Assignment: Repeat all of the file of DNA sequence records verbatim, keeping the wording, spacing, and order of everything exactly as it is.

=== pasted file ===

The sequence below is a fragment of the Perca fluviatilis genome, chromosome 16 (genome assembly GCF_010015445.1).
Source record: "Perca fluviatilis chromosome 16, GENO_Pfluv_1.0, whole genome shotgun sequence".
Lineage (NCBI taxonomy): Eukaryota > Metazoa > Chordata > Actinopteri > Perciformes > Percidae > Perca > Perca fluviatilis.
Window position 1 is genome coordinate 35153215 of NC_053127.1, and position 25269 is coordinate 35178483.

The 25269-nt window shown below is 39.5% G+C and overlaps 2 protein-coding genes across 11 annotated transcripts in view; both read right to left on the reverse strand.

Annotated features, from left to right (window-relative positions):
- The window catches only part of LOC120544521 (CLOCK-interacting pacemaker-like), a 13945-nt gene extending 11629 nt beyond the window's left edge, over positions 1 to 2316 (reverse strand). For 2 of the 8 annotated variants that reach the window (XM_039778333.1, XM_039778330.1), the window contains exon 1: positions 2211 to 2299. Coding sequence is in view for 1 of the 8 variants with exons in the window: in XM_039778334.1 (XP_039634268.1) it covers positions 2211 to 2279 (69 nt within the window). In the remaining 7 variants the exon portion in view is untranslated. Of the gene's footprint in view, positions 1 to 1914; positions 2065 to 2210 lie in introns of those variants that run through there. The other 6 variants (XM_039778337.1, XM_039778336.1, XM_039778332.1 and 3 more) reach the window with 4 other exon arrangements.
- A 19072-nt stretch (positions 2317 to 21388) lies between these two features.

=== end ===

The sequence below is a fragment of the Perca fluviatilis genome, chromosome 16 (genome assembly GCF_010015445.1).
Source record: "Perca fluviatilis chromosome 16, GENO_Pfluv_1.0, whole genome shotgun sequence".
Lineage (NCBI taxonomy): Eukaryota > Metazoa > Chordata > Actinopteri > Perciformes > Percidae > Perca > Perca fluviatilis.
Window position 1 is genome coordinate 35153215 of NC_053127.1, and position 25269 is coordinate 35178483.

The 25269-nt window shown below is 39.5% G+C and overlaps 2 protein-coding genes across 11 annotated transcripts in view; both read right to left on the reverse strand.

Annotated features, from left to right (window-relative positions):
- The window catches only part of LOC120544521 (CLOCK-interacting pacemaker-like), a 13945-nt gene extending 11629 nt beyond the window's left edge, over positions 1 to 2316 (reverse strand). For 2 of the 8 annotated variants that reach the window (XM_039778333.1, XM_039778330.1), the window contains exon 1: positions 2211 to 2299. Coding sequence is in view for 1 of the 8 variants with exons in the window: in XM_039778334.1 (XP_039634268.1) it covers positions 2211 to 2279 (69 nt within the window). In the remaining 7 variants the exon portion in view is untranslated. Of the gene's footprint in view, positions 1 to 1914; positions 2065 to 2210 lie in introns of those variants that run through there. The other 6 variants (XM_039778337.1, XM_039778336.1, XM_039778332.1 and 3 more) reach the window with 4 other exon arrangements.
- A 19072-nt stretch (positions 2317 to 21388) lies between these two features.